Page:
Clue 3 – In a story filled with ‘mundane’ language and names, words like Gordian Knot and Promethean jump off the page. That they should both occur while Nite Owl (yawn) is having new locks installed following Rorshach’s visit regarding a ‘mask killer’…hmmmm. Mask killer – his potential victim – Gordian knot – Promethean – Ozymandias. If you missed this, then you’re in desperate need of a mystery reader primer. Those, my friends, are huge, friggin’ clues. Now, without Google, someone reading Watchmen in 1986 would need to hit the library to do the research to fit these pieces altogether, but you can do it all in another tab today. And while you’re looking these things up, please make sure you read the Shelley poem ‘Ozymandias’. I think that’s an instance of what they call ‘foreshadowing’.
In the same vein, Silk Spectre’s paternity wasn’t exactly out of the blue either. Too much was made of the Comedian’s amorality and the sexual assault on the original Silk Spectre in the early half of the book. It rang false. Forced. Soap operatic. Maybe there was an evil twin in there somewhere. Of course, it doesn’t help that Silky 1 tells Silky 2 that ‘things change’ right before the Comedian’s funeral in chapter two. HELLO!! CLUE!!! Check the mystery primer again. When Moore got to the big reveal, where Silk Spectre figures out who her father is, my eyes started to roll. Memory flashbacks. Juxtapositioning. Haven’t I seen this somewhere? Yes, on Lifetime. They’re always running movies about fucked up hot chicks. Maybe Silk’s daddy issues will be the focus of the upcoming film.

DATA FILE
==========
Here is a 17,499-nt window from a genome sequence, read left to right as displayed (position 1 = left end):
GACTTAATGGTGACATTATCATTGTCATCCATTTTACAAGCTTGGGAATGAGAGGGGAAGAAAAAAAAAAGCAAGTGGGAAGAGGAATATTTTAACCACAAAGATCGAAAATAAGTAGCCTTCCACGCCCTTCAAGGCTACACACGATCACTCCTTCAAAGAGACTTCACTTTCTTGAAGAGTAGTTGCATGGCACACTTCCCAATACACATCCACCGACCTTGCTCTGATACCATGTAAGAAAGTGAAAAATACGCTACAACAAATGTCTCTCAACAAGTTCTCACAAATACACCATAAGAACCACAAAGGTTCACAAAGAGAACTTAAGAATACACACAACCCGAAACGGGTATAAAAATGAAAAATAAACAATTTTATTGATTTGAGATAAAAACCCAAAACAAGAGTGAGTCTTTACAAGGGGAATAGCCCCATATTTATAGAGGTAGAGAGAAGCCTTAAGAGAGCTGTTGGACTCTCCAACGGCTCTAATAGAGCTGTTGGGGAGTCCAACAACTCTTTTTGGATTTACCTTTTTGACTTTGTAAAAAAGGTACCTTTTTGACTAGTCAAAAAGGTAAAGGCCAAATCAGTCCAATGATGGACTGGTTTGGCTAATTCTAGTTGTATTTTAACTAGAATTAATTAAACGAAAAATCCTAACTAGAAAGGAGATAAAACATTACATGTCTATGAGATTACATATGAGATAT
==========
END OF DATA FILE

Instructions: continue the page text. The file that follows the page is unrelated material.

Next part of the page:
– The ending.
God, I hated the ending. Not the final exchange between Ozzy and Manhattan. That I loved. In fact, that’s how the book should have ended with Ozzy staring at the globe, contemplating Manhattan’s final words, realizing that maybe he just fucked up. Brilliant. Fade to black. The end. Book it Dano.
No, what I hated was the stupid space-alien, psychic bomb ending. A bunch of scientists, artists and a hack writer are taken to an island and told they’re making a movie while they’re really creating a monsterous octo-squid from the brain of a psychic to kill a bunch of people so the rest of civilization can be scared into world peace. And that’s not a Bond movie? Would you believe Get Smart? How about a couple of sixth graders tweeking on pixie sticks? Here’s an idea: trot out Nite Owl and Silk Spectre and let them bore three million people to death. Wait, that scene is in the book already, immediately following, and sucking the life out of, the Ozymandias/Manhattan scene.